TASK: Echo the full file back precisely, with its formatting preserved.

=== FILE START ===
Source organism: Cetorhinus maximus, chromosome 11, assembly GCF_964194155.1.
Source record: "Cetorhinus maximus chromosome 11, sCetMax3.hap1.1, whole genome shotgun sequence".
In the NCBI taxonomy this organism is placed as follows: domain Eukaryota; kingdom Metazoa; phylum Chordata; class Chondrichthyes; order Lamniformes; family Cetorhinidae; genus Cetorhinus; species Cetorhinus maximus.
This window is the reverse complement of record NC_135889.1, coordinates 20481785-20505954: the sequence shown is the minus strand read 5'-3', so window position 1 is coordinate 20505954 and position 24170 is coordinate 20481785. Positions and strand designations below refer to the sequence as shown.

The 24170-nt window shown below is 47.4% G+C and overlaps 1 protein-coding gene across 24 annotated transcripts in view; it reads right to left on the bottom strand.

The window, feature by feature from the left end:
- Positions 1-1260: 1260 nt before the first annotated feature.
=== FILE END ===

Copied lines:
Source organism: Cetorhinus maximus, chromosome 11, assembly GCF_964194155.1.
Source record: "Cetorhinus maximus chromosome 11, sCetMax3.hap1.1, whole genome shotgun sequence".
In the NCBI taxonomy this organism is placed as follows: domain Eukaryota; kingdom Metazoa; phylum Chordata; class Chondrichthyes; order Lamniformes; family Cetorhinidae; genus Cetorhinus; species Cetorhinus maximus.
This window is the reverse complement of record NC_135889.1, coordinates 20481785-20505954: the sequence shown is the minus strand read 5'-3', so window position 1 is coordinate 20505954 and position 24170 is coordinate 20481785. Positions and strand designations below refer to the sequence as shown.

The 24170-nt window shown below is 47.4% G+C and overlaps 1 protein-coding gene across 24 annotated transcripts in view; it reads right to left on the bottom strand.

The window, feature by feature from the left end:
- Positions 1-1260: 1260 nt before the first annotated feature.